Also, I should note that Donald Trump was in a federal courtroom, in Florida, today, for another case, the classified documents case that we've been talking about here all week.

But the presence of him in there, in that court, even though he appointed the judge here, to the bench, did not seem to slow her down. She quickly denied a motion that he was making, one of many I should note, to dismiss that entire case.

And I'm joined now, by an attorney, who used to represent Donald Trump, in that very case, Jim Trusty.

And, Jim, it's great to have you back. This was two of nine total motions, from the Trump team, to dismiss this case. Do you ultimately believe that any of them will be successful?


I mean, look, today's motion, you got to keep in mind, this was a very academic-oriented motion about void for vagueness, challenging the very statutes that are in play, in the indictment. That's always tough sledding.

And what the judge did is she denied it without prejudice. So, this is basically a punt, more than it is a law. She's saying, well let's get to it, when we're sifting through weighty issues of jury instructions, way downstream. So, I don't think that was anything that was particularly grievous, for the Trump team.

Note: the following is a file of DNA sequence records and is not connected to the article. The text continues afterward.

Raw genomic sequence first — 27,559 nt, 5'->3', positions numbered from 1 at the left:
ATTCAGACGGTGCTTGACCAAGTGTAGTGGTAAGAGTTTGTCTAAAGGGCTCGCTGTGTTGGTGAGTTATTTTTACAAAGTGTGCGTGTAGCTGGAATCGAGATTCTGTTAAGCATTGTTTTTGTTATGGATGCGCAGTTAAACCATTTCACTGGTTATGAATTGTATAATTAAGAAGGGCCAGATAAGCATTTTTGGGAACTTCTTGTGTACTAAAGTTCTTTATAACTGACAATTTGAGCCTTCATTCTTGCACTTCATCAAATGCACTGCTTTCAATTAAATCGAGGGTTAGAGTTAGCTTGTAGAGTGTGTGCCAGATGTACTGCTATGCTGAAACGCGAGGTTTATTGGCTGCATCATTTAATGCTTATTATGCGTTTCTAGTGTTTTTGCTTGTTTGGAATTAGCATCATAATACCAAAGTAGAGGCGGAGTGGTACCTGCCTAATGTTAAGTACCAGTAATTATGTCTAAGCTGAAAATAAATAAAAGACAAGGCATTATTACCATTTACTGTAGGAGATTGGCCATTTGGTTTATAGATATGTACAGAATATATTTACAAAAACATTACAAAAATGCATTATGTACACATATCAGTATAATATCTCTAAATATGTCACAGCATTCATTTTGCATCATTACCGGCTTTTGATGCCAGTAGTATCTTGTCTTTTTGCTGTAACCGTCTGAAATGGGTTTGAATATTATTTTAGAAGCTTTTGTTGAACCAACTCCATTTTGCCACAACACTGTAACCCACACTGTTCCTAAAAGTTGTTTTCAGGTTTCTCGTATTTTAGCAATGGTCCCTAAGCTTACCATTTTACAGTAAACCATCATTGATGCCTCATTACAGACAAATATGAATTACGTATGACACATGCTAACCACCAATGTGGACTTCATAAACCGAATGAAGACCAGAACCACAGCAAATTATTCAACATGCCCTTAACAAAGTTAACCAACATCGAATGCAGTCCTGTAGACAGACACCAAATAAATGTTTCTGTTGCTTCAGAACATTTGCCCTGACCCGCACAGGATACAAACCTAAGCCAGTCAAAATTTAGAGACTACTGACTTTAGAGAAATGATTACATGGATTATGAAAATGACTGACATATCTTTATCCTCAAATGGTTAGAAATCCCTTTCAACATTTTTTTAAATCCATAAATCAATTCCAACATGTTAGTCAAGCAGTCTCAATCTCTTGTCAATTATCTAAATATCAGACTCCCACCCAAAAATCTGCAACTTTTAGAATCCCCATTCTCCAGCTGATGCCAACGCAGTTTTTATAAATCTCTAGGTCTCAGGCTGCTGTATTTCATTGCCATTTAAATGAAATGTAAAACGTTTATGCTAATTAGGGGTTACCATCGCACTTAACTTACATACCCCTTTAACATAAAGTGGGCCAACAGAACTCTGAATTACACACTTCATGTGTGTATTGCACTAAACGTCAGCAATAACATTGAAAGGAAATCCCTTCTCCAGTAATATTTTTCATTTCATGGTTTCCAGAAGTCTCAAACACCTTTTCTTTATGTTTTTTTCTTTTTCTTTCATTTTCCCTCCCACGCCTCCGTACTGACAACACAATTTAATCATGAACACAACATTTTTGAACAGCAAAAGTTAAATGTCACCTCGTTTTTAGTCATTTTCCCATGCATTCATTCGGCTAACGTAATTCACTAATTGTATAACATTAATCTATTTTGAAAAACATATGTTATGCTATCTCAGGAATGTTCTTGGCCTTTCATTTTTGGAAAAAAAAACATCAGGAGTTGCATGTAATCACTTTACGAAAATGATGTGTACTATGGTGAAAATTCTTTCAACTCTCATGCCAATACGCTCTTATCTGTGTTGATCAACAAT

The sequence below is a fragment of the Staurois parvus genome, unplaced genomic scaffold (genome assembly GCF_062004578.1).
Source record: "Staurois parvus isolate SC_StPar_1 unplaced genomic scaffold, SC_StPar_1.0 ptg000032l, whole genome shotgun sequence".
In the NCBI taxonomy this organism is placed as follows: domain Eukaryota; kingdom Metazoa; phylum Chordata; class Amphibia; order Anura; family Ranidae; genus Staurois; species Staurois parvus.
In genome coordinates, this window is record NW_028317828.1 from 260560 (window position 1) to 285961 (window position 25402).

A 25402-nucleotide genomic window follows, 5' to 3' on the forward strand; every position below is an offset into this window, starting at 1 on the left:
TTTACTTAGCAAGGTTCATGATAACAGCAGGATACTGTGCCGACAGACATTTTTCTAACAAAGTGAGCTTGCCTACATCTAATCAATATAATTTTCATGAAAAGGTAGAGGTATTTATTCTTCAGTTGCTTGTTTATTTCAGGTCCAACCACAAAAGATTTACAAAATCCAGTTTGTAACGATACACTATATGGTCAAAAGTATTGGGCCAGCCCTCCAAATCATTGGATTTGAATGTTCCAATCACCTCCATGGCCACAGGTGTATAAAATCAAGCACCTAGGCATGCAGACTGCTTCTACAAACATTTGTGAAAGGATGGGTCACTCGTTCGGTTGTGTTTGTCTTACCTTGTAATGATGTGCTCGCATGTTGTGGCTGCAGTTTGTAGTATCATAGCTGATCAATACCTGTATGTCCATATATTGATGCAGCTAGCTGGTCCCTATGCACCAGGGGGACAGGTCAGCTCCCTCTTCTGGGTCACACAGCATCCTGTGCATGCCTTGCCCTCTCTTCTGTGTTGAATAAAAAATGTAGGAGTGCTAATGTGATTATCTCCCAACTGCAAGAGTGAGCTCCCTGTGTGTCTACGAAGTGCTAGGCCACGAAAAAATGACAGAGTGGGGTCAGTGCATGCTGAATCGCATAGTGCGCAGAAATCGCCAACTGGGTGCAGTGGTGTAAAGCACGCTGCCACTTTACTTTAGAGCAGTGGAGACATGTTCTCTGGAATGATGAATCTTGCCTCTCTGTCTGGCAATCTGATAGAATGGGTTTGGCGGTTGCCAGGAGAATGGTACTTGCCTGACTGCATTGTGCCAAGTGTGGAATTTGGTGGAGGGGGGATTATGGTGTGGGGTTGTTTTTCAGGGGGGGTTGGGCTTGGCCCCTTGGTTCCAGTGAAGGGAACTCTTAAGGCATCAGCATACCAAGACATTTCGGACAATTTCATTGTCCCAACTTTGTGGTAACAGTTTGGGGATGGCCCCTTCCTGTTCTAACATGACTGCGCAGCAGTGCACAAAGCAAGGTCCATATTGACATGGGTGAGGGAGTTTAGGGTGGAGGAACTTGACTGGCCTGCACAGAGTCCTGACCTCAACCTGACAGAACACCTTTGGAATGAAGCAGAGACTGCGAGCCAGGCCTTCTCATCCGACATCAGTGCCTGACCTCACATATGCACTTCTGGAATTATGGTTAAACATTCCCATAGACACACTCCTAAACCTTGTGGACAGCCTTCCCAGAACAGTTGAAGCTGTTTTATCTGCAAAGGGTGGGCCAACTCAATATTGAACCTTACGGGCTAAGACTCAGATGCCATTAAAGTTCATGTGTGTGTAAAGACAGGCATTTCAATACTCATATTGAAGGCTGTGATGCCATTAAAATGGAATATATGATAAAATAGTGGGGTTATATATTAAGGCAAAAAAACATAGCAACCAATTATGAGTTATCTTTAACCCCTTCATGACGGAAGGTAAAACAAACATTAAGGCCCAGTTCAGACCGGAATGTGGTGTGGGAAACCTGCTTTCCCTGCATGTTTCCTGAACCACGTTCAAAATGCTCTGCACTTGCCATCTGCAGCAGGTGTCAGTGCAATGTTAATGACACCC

I think the interesting thing is apparently, a lot of reporting says that she raised a number of questions, about selective prosecution, about whether President Trump is being treated differently, than any other president, or even vice president, that's a big note here, in history.

And I think that means that what's normally, again, a fairly tough motion, to establish the DOJ, as selectively enforcing a law, has some traction with this judge. It wasn't on the table for today. But that's a huge issue the DOJ has to be worried about.